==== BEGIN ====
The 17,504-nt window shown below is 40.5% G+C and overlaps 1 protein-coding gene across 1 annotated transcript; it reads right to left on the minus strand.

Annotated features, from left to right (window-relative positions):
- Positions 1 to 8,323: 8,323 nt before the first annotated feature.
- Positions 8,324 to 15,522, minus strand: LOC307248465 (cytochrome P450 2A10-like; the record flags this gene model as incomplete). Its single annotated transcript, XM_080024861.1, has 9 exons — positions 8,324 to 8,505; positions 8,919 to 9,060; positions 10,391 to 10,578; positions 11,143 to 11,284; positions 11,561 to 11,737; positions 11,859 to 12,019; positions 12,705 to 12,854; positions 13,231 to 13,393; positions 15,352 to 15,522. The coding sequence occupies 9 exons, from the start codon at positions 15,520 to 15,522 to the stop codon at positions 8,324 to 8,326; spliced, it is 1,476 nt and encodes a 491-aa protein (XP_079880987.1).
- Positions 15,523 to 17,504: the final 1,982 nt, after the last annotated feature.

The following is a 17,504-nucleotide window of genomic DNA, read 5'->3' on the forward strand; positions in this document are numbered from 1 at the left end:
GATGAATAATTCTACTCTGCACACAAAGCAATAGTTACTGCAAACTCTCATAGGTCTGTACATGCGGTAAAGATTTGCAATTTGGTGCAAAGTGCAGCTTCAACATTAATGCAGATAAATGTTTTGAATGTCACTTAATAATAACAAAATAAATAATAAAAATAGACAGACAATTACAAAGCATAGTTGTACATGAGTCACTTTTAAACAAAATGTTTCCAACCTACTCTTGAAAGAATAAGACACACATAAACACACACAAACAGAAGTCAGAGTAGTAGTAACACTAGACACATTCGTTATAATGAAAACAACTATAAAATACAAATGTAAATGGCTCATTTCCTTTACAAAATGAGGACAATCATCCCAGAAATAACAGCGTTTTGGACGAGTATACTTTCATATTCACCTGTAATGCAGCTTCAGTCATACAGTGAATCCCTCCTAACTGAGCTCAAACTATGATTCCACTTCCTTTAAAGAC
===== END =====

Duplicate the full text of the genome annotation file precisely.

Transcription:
The 17,504-nt window shown below is 40.5% G+C and overlaps 1 protein-coding gene across 1 annotated transcript; it reads right to left on the minus strand.

Annotated features, from left to right (window-relative positions):
- Positions 1 to 8,323: 8,323 nt before the first annotated feature.
- Positions 8,324 to 15,522, minus strand: LOC307248465 (cytochrome P450 2A10-like; the record flags this gene model as incomplete). Its single annotated transcript, XM_080024861.1, has 9 exons — positions 8,324 to 8,505; positions 8,919 to 9,060; positions 10,391 to 10,578; positions 11,143 to 11,284; positions 11,561 to 11,737; positions 11,859 to 12,019; positions 12,705 to 12,854; positions 13,231 to 13,393; positions 15,352 to 15,522. The coding sequence occupies 9 exons, from the start codon at positions 15,520 to 15,522 to the stop codon at positions 8,324 to 8,326; spliced, it is 1,476 nt and encodes a 491-aa protein (XP_079880987.1).
- Positions 15,523 to 17,504: the final 1,982 nt, after the last annotated feature.

The following is a 17,504-nucleotide window of genomic DNA, read 5'->3' on the forward strand; positions in this document are numbered from 1 at the left end:
GATGAATAATTCTACTCTGCACACAAAGCAATAGTTACTGCAAACTCTCATAGGTCTGTACATGCGGTAAAGATTTGCAATTTGGTGCAAAGTGCAGCTTCAACATTAATGCAGATAAATGTTTTGAATGTCACTTAATAATAACAAAATAAATAATAAAAATAGACAGACAATTACAAAGCATAGTTGTACATGAGTCACTTTTAAACAAAATGTTTCCAACCTACTCTTGAAAGAATAAGACACACATAAACACACACAAACAGAAGTCAGAGTAGTAGTAACACTAGACACATTCGTTATAATGAAAACAACTATAAAATACAAATGTAAATGGCTCATTTCCTTTACAAAATGAGGACAATCATCCCAGAAATAACAGCGTTTTGGACGAGTATACTTTCATATTCACCTGTAATGCAGCTTCAGTCATACAGTGAATCCCTCCTAACTGAGCTCAAACTATGATTCCACTTCCTTTAAAGAC